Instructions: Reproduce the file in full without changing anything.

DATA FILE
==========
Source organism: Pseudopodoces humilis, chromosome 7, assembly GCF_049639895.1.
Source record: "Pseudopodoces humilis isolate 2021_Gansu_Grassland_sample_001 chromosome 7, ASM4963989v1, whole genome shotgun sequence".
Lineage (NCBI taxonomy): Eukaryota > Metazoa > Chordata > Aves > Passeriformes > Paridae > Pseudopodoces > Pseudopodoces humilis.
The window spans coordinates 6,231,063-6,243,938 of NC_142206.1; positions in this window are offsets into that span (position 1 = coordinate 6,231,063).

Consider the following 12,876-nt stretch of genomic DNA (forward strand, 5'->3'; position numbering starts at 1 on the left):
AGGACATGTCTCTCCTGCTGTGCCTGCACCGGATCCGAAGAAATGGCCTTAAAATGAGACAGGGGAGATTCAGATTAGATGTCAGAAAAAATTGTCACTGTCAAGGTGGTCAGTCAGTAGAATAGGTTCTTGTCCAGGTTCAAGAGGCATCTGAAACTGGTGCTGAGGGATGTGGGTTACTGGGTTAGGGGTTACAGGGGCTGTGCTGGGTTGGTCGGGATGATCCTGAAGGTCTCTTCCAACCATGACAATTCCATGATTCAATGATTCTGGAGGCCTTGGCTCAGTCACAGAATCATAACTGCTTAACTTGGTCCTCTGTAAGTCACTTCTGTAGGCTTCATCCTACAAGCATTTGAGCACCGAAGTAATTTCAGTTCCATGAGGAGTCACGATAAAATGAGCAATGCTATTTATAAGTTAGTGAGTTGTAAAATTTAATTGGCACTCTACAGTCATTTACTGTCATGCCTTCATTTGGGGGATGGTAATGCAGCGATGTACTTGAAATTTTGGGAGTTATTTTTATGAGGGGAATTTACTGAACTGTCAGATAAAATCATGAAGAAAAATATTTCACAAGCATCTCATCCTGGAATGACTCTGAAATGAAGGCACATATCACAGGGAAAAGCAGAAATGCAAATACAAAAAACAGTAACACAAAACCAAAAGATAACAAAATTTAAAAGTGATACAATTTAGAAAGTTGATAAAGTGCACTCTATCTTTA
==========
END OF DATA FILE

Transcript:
Source organism: Pseudopodoces humilis, chromosome 7, assembly GCF_049639895.1.
Source record: "Pseudopodoces humilis isolate 2021_Gansu_Grassland_sample_001 chromosome 7, ASM4963989v1, whole genome shotgun sequence".
Lineage (NCBI taxonomy): Eukaryota > Metazoa > Chordata > Aves > Passeriformes > Paridae > Pseudopodoces > Pseudopodoces humilis.
The window spans coordinates 6,231,063-6,243,938 of NC_142206.1; positions in this window are offsets into that span (position 1 = coordinate 6,231,063).

Consider the following 12,876-nt stretch of genomic DNA (forward strand, 5'->3'; position numbering starts at 1 on the left):
AGGACATGTCTCTCCTGCTGTGCCTGCACCGGATCCGAAGAAATGGCCTTAAAATGAGACAGGGGAGATTCAGATTAGATGTCAGAAAAAATTGTCACTGTCAAGGTGGTCAGTCAGTAGAATAGGTTCTTGTCCAGGTTCAAGAGGCATCTGAAACTGGTGCTGAGGGATGTGGGTTACTGGGTTAGGGGTTACAGGGGCTGTGCTGGGTTGGTCGGGATGATCCTGAAGGTCTCTTCCAACCATGACAATTCCATGATTCAATGATTCTGGAGGCCTTGGCTCAGTCACAGAATCATAACTGCTTAACTTGGTCCTCTGTAAGTCACTTCTGTAGGCTTCATCCTACAAGCATTTGAGCACCGAAGTAATTTCAGTTCCATGAGGAGTCACGATAAAATGAGCAATGCTATTTATAAGTTAGTGAGTTGTAAAATTTAATTGGCACTCTACAGTCATTTACTGTCATGCCTTCATTTGGGGGATGGTAATGCAGCGATGTACTTGAAATTTTGGGAGTTATTTTTATGAGGGGAATTTACTGAACTGTCAGATAAAATCATGAAGAAAAATATTTCACAAGCATCTCATCCTGGAATGACTCTGAAATGAAGGCACATATCACAGGGAAAAGCAGAAATGCAAATACAAAAAACAGTAACACAAAACCAAAAGATAACAAAATTTAAAAGTGATACAATTTAGAAAGTTGATAAAGTGCACTCTATCTTTA